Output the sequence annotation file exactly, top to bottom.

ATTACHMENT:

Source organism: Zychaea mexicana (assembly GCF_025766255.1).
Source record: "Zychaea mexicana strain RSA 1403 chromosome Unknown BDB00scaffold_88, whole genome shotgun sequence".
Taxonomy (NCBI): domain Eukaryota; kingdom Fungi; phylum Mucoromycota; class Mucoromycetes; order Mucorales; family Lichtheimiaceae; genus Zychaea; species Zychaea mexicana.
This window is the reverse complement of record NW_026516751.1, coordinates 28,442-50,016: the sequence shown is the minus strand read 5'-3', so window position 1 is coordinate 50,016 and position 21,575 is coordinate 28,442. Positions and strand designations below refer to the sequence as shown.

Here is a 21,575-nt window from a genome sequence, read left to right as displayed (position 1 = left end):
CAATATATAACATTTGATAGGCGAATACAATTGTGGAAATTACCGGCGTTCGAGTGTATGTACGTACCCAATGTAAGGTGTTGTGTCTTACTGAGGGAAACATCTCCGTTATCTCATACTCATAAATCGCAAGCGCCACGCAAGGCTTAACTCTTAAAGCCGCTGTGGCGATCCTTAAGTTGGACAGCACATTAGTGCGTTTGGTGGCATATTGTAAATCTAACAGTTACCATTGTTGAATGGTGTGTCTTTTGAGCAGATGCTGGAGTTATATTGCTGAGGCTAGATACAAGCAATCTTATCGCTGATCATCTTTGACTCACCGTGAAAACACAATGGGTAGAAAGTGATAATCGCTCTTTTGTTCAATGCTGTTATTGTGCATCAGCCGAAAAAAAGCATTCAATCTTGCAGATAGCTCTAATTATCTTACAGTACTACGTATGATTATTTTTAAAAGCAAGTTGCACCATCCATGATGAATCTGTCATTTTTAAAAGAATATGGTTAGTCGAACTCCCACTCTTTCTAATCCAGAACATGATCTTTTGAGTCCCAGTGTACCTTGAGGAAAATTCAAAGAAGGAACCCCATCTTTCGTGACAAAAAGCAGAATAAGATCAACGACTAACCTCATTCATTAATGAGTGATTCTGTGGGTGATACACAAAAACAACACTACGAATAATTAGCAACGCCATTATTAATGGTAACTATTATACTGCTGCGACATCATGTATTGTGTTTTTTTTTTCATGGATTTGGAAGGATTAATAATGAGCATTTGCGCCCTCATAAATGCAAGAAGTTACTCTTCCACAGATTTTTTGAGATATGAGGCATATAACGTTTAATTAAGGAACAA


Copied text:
Source organism: Zychaea mexicana (assembly GCF_025766255.1).
Source record: "Zychaea mexicana strain RSA 1403 chromosome Unknown BDB00scaffold_88, whole genome shotgun sequence".
Taxonomy (NCBI): domain Eukaryota; kingdom Fungi; phylum Mucoromycota; class Mucoromycetes; order Mucorales; family Lichtheimiaceae; genus Zychaea; species Zychaea mexicana.
This window is the reverse complement of record NW_026516751.1, coordinates 28,442-50,016: the sequence shown is the minus strand read 5'-3', so window position 1 is coordinate 50,016 and position 21,575 is coordinate 28,442. Positions and strand designations below refer to the sequence as shown.

Here is a 21,575-nt window from a genome sequence, read left to right as displayed (position 1 = left end):
CAATATATAACATTTGATAGGCGAATACAATTGTGGAAATTACCGGCGTTCGAGTGTATGTACGTACCCAATGTAAGGTGTTGTGTCTTACTGAGGGAAACATCTCCGTTATCTCATACTCATAAATCGCAAGCGCCACGCAAGGCTTAACTCTTAAAGCCGCTGTGGCGATCCTTAAGTTGGACAGCACATTAGTGCGTTTGGTGGCATATTGTAAATCTAACAGTTACCATTGTTGAATGGTGTGTCTTTTGAGCAGATGCTGGAGTTATATTGCTGAGGCTAGATACAAGCAATCTTATCGCTGATCATCTTTGACTCACCGTGAAAACACAATGGGTAGAAAGTGATAATCGCTCTTTTGTTCAATGCTGTTATTGTGCATCAGCCGAAAAAAAGCATTCAATCTTGCAGATAGCTCTAATTATCTTACAGTACTACGTATGATTATTTTTAAAAGCAAGTTGCACCATCCATGATGAATCTGTCATTTTTAAAAGAATATGGTTAGTCGAACTCCCACTCTTTCTAATCCAGAACATGATCTTTTGAGTCCCAGTGTACCTTGAGGAAAATTCAAAGAAGGAACCCCATCTTTCGTGACAAAAAGCAGAATAAGATCAACGACTAACCTCATTCATTAATGAGTGATTCTGTGGGTGATACACAAAAACAACACTACGAATAATTAGCAACGCCATTATTAATGGTAACTATTATACTGCTGCGACATCATGTATTGTGTTTTTTTTTTCATGGATTTGGAAGGATTAATAATGAGCATTTGCGCCCTCATAAATGCAAGAAGTTACTCTTCCACAGATTTTTTGAGATATGAGGCATATAACGTTTAATTAAGGAACAA